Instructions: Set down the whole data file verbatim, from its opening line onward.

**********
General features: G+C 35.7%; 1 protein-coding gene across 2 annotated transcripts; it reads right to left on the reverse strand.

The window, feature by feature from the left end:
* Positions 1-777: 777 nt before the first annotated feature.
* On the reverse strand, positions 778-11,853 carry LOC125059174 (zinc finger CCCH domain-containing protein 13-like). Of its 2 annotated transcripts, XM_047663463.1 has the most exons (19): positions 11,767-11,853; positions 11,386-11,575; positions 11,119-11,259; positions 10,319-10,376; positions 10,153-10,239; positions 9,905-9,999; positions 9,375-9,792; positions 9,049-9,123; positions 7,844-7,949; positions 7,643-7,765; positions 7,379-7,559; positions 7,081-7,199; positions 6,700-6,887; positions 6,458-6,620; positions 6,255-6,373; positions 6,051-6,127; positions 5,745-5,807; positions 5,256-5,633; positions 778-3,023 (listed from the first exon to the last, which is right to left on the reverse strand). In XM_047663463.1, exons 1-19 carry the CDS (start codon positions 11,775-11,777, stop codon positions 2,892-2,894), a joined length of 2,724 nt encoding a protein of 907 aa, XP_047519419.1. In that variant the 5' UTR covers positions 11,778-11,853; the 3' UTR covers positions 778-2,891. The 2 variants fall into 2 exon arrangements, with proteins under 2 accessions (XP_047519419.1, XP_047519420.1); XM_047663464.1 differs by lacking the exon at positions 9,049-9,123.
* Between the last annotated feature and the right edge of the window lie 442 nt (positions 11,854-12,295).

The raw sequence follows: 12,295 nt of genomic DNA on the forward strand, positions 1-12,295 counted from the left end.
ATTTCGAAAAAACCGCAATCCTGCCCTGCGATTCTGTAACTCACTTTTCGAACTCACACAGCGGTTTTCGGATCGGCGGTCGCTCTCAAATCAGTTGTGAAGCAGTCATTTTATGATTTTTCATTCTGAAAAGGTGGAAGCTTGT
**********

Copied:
General features: G+C 35.7%; 1 protein-coding gene across 2 annotated transcripts; it reads right to left on the reverse strand.

The window, feature by feature from the left end:
* Positions 1-777: 777 nt before the first annotated feature.
* On the reverse strand, positions 778-11,853 carry LOC125059174 (zinc finger CCCH domain-containing protein 13-like). Of its 2 annotated transcripts, XM_047663463.1 has the most exons (19): positions 11,767-11,853; positions 11,386-11,575; positions 11,119-11,259; positions 10,319-10,376; positions 10,153-10,239; positions 9,905-9,999; positions 9,375-9,792; positions 9,049-9,123; positions 7,844-7,949; positions 7,643-7,765; positions 7,379-7,559; positions 7,081-7,199; positions 6,700-6,887; positions 6,458-6,620; positions 6,255-6,373; positions 6,051-6,127; positions 5,745-5,807; positions 5,256-5,633; positions 778-3,023 (listed from the first exon to the last, which is right to left on the reverse strand). In XM_047663463.1, exons 1-19 carry the CDS (start codon positions 11,775-11,777, stop codon positions 2,892-2,894), a joined length of 2,724 nt encoding a protein of 907 aa, XP_047519419.1. In that variant the 5' UTR covers positions 11,778-11,853; the 3' UTR covers positions 778-2,891. The 2 variants fall into 2 exon arrangements, with proteins under 2 accessions (XP_047519419.1, XP_047519420.1); XM_047663464.1 differs by lacking the exon at positions 9,049-9,123.
* Between the last annotated feature and the right edge of the window lie 442 nt (positions 11,854-12,295).

The raw sequence follows: 12,295 nt of genomic DNA on the forward strand, positions 1-12,295 counted from the left end.
ATTTCGAAAAAACCGCAATCCTGCCCTGCGATTCTGTAACTCACTTTTCGAACTCACACAGCGGTTTTCGGATCGGCGGTCGCTCTCAAATCAGTTGTGAAGCAGTCATTTTATGATTTTTCATTCTGAAAAGGTGGAAGCTTGT